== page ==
• Both new and ongoing charter school must submit a complete Prop. 39 facilities request to the district on or before November 1, 2018. In addition, school districts may have their own Prop. 39 board policies, administrative regulations, and request forms that charter schools must comply with; you should request these documents from your district in writing. Lastly, a charter school should review its charter, memorandum of understanding, and any facilities use agreement for any other possible restrictions, requirements or timelines.
• New or proposed charter schools (i.e., not operating during the 2018-2019 school year) must submit their charter petitions by October 30, 2018 (rather than the regulatory deadline of November 1, 2018 for reasons identified above) and receive approval of their charter before March 15, 2019, in order to qualify for facilities during the 2019-2020 school year.
Review the Instructions Carefully: Noncompliance can be fatal to your Application!
Please review the Instructions in the Template Request Form very carefully; skipping or eliminating any part of the form or process could jeopardize the charter school’s right to a facility. The current form has been updated to add important information; do not reuse a prior year’s request forms without first reviewing the current form for changes! YM&C has also prepared a compilation of the Prop. 39 statutes and regulations that can be downloaded for reference and to assist in the negotiations of a charter school’s Prop. 39 facility allocation. To download a copy of the Prop. 39 statutes and regulations please click on the following link: Proposition 39 and Implementing Regulations or visit www.mycharterlaw.com under the Publications tab.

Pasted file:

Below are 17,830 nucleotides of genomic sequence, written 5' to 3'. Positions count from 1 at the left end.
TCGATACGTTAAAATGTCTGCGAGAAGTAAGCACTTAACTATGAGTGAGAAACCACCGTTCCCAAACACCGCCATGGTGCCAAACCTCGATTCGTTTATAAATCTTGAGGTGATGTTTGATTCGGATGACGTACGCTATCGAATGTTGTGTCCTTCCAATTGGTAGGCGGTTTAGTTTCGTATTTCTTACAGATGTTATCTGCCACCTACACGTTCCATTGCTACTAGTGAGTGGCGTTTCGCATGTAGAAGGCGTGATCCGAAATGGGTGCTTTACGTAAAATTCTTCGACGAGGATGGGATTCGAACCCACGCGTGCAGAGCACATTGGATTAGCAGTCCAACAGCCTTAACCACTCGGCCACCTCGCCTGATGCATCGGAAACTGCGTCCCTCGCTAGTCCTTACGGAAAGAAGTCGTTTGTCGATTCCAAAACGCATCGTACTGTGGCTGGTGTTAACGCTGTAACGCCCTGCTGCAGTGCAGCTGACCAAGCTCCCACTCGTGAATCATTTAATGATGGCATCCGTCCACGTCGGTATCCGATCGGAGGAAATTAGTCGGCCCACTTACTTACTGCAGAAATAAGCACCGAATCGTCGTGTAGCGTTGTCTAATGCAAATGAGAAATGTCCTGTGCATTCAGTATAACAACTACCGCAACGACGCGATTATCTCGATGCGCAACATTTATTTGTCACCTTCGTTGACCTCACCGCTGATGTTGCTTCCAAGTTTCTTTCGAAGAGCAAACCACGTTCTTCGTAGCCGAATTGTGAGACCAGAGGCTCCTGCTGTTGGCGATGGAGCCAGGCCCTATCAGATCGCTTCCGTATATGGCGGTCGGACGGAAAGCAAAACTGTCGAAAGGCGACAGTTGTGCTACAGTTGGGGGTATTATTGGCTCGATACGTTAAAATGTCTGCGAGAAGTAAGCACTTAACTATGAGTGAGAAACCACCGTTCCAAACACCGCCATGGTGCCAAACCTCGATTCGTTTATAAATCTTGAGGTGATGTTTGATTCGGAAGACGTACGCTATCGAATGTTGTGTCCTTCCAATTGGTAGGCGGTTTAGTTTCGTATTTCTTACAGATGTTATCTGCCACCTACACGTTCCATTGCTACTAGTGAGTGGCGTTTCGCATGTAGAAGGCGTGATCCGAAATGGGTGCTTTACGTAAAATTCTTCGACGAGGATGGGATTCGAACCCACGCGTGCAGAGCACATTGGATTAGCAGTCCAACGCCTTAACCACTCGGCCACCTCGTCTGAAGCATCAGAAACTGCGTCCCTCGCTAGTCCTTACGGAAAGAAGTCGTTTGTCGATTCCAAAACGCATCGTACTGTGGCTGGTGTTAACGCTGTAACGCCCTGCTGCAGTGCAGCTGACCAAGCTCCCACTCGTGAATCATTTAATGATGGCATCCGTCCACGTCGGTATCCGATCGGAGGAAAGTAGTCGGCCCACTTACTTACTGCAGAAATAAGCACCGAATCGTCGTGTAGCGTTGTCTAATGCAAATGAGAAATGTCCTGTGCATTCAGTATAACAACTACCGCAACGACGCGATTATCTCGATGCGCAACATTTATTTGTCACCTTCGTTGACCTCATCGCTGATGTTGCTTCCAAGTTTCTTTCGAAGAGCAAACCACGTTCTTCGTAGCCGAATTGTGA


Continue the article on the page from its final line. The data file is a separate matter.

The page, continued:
Begin Preparing Now!
Collecting Intent to Enroll forms, calculating your projected Average Daily Attendance, and other documents necessary for submission of a complete request is a time-consuming and complicated process. We strongly encourage you to begin the process now, especially the collection of Intent to Enroll forms. In addition, a number of districts are now asking for information regarding how Intent to Enroll forms were collected, so we encourage you to keep track of this information in case it is necessary.
Proposition 39 Webinar and Pro Bono Services!
Want to better understand your school’s entitlements under Prop. 39 or need help in completing your Prop. 39 request? Want to learn how to get the most out of Prop. 39 for your school? In partnership with CCSA, YM&C encourages you to view our free online Training Session: Acquiring Facilities Under Proposition 39, which can be found on CCSA’s website. In addition, CCSA and YMC offer several workshops on Prop. 39 across the state, and CCSA and YMC will also be offering a program to help offset the costs of accessing legal help with the Prop. 39 process – check CCSA’s website to learn more!
Young, Minney & Corr, LLP’s Legal Alerts provide general information about events of current legal importance; they do not constitute legal advice. As the information contained here is necessarily general, its application to a particular set of facts and circumstances may vary. We do not recommend that you act on this information without consulting legal counsel.